Food Science Terms - A
Absorption: Retention of oil or fat by a food product which has been fried. A certain amount of fat is desirable to provide flavor, eating quality, etc. to the food. However, excessive absorption imparts an unpleasant greasiness, masks natural food flavor and is costly.
Acceptable Daily Intake (ADI): Quantity of a food additive that can be ingested daily, over a lifetime, without any risk (expressed in milligrams additive per kilogram body weight).
Acesulfame K: Acesulfame K, or acesulfame potassium, is a low-calorie sweetener. It is an organic salt consisting of carbon, nitrogen, oxygen, hydrogen, sulphur and potassium atoms. It is 200 times sweeter than sucrose, has a synergistic sweetening effect with other sweeteners, has a stable shelf-life and is heat stable. It is excreted through the human digestive system unchanged, and is therefore non-caloric.
Acetic acid: compound found in vinegar, amongst other foods, that gives a sour and pungent smell
Acid: Substance with a pH of less than 7.0 that can break down and release hydrogen ions
Acidified food: Product with a natural pH of 4.6 or below.
Acidity regulators: Used to alter and control the acidity or alkalinity levels for different desired effects, which can include preservation, added/altered tartness, colour retention and to assist raising agents.
Acrylamide: by-product made when foods high in starch are fried, roasted or baked at a high temperature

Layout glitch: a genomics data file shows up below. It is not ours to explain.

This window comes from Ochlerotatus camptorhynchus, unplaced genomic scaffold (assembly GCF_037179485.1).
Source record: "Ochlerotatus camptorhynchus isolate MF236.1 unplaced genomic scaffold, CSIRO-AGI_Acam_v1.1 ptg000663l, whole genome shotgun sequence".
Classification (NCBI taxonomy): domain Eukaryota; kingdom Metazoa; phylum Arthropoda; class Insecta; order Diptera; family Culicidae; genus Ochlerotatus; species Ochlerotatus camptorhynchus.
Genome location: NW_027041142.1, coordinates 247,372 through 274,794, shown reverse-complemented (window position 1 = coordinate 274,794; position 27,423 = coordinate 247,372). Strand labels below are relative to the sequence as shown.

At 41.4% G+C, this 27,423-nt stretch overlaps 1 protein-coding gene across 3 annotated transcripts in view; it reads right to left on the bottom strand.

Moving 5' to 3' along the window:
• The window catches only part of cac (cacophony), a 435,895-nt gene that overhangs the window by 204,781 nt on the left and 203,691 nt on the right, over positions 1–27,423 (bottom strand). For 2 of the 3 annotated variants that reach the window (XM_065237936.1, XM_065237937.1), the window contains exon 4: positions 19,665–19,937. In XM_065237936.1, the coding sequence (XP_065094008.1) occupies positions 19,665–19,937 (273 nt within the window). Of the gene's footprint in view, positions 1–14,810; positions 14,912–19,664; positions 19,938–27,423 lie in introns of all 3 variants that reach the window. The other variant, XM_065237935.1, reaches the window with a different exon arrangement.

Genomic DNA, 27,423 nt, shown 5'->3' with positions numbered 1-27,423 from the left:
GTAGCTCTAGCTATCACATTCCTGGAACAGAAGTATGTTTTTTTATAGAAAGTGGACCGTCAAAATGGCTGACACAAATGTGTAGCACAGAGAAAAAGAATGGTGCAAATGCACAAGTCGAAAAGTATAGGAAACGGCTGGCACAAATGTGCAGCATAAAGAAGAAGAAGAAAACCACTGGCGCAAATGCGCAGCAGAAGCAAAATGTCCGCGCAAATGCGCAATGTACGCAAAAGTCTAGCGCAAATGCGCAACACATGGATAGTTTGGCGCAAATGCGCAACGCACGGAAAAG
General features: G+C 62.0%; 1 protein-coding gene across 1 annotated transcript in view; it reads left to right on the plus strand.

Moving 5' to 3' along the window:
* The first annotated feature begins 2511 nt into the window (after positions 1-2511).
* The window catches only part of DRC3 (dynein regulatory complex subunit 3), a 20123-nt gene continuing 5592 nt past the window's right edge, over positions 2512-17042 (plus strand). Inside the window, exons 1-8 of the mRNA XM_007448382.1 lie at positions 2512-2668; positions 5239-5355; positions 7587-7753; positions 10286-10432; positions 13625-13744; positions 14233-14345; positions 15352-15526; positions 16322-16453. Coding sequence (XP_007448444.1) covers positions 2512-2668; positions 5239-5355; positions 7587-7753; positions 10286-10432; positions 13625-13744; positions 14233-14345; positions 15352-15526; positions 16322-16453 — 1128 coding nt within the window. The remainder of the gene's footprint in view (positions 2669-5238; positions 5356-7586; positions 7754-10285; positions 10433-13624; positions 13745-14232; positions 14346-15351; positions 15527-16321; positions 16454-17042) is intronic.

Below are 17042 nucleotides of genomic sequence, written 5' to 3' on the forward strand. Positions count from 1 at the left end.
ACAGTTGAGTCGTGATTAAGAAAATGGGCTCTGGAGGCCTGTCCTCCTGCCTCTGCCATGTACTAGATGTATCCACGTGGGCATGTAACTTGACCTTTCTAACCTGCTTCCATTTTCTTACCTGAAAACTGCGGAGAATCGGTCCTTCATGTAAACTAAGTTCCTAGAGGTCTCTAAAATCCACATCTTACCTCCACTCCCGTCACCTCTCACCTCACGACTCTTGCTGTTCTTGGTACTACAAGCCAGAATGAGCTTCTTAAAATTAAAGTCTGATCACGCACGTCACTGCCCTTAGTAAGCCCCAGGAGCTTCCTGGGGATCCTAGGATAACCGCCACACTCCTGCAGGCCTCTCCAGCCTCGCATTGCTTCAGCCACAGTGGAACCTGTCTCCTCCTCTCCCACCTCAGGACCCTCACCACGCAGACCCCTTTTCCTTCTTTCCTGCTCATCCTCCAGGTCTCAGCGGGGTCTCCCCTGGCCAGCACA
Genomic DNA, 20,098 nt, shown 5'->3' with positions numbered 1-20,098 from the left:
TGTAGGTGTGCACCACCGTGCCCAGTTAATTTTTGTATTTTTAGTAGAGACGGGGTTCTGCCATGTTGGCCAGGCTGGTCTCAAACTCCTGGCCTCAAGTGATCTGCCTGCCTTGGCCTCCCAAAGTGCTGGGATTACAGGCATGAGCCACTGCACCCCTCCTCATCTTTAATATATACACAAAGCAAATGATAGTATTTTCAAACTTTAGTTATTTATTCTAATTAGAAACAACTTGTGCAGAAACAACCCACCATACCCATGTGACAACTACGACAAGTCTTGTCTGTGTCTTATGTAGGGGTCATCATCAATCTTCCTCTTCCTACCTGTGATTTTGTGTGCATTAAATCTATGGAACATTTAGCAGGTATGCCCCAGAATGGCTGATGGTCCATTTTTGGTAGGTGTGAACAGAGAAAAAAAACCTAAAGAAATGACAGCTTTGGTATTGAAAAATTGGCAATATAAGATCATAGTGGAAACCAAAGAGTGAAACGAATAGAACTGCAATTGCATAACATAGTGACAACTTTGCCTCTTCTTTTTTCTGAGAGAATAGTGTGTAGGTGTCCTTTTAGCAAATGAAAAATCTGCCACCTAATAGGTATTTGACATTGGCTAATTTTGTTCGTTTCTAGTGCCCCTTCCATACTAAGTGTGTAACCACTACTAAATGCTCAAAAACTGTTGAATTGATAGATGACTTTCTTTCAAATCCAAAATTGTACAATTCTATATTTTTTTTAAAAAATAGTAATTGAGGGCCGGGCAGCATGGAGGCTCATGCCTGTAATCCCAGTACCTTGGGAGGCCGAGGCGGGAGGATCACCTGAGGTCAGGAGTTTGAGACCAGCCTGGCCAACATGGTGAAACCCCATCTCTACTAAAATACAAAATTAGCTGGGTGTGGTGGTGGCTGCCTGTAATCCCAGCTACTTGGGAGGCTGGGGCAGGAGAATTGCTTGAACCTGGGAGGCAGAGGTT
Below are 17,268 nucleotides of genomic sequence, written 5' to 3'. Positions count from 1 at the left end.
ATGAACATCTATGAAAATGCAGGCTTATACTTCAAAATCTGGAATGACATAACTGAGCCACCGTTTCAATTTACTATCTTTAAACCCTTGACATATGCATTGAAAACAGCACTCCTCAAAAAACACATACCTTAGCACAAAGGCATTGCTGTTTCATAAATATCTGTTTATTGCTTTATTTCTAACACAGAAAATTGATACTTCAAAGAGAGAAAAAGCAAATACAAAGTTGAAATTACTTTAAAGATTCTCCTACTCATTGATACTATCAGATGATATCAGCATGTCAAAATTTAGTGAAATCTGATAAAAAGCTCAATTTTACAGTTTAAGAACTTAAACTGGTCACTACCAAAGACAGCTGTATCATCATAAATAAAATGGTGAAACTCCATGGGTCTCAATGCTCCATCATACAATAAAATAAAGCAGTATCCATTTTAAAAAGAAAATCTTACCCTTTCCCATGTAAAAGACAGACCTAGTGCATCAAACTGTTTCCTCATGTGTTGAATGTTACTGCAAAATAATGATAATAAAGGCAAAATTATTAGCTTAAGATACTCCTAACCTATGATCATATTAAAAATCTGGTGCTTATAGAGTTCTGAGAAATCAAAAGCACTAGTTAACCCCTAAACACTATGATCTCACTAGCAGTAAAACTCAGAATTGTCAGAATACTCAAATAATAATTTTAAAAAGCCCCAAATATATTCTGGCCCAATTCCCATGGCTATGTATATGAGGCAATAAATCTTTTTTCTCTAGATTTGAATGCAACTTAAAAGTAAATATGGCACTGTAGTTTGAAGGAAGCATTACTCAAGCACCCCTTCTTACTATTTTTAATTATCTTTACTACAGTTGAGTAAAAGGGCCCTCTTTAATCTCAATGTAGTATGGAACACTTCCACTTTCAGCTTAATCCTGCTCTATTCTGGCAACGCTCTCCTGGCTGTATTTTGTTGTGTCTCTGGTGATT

Activation energy constant, E: Temperature coefficient determined from the slope of a ln (k) versus 1/TA plot.
Activation volume constant, V: Pressure coefficient obtained from the slope of the ln (k) versus a pressure difference (P-PR) plot.
Active packaging: Contains active component allowing a controlled interaction between the food, package and internal gaseous environment, thus extends shelf life, improves fruit and vegetable safety or provides superior sensory quality.
Additive: ingredients added to foodstuffs to alter them in order to preserve or enhance specific qualities (eg. taste, color)
Additives: Natural and man-made substances added to a food for an intended purpose of food preservation, enhancing appearance with colors, or flavors but it can also be added unintentionally as pesticides and lubricants
Adiabatic compression: Compression or decompression processes occurring without heat transfer.
Adulteration: Deliberate contamination of foods with materials of low quality.
Aerobe: Organism, especially a Gram E bacterium, that requires oxygen to live.
Aerobic plate count: Method for determining the presence and concentration of aerobic bacteria in food products.
Aerobic: Requires oxygen.
Aflatoxins: Dangerous poisons, carcinogenic chemicals, produced by molds of the Aspergillus species, found in cereal grains, oilseeds, and nuts when incorrectly dried and stored. Often more widespread in hot, humid environments with poor storage facilities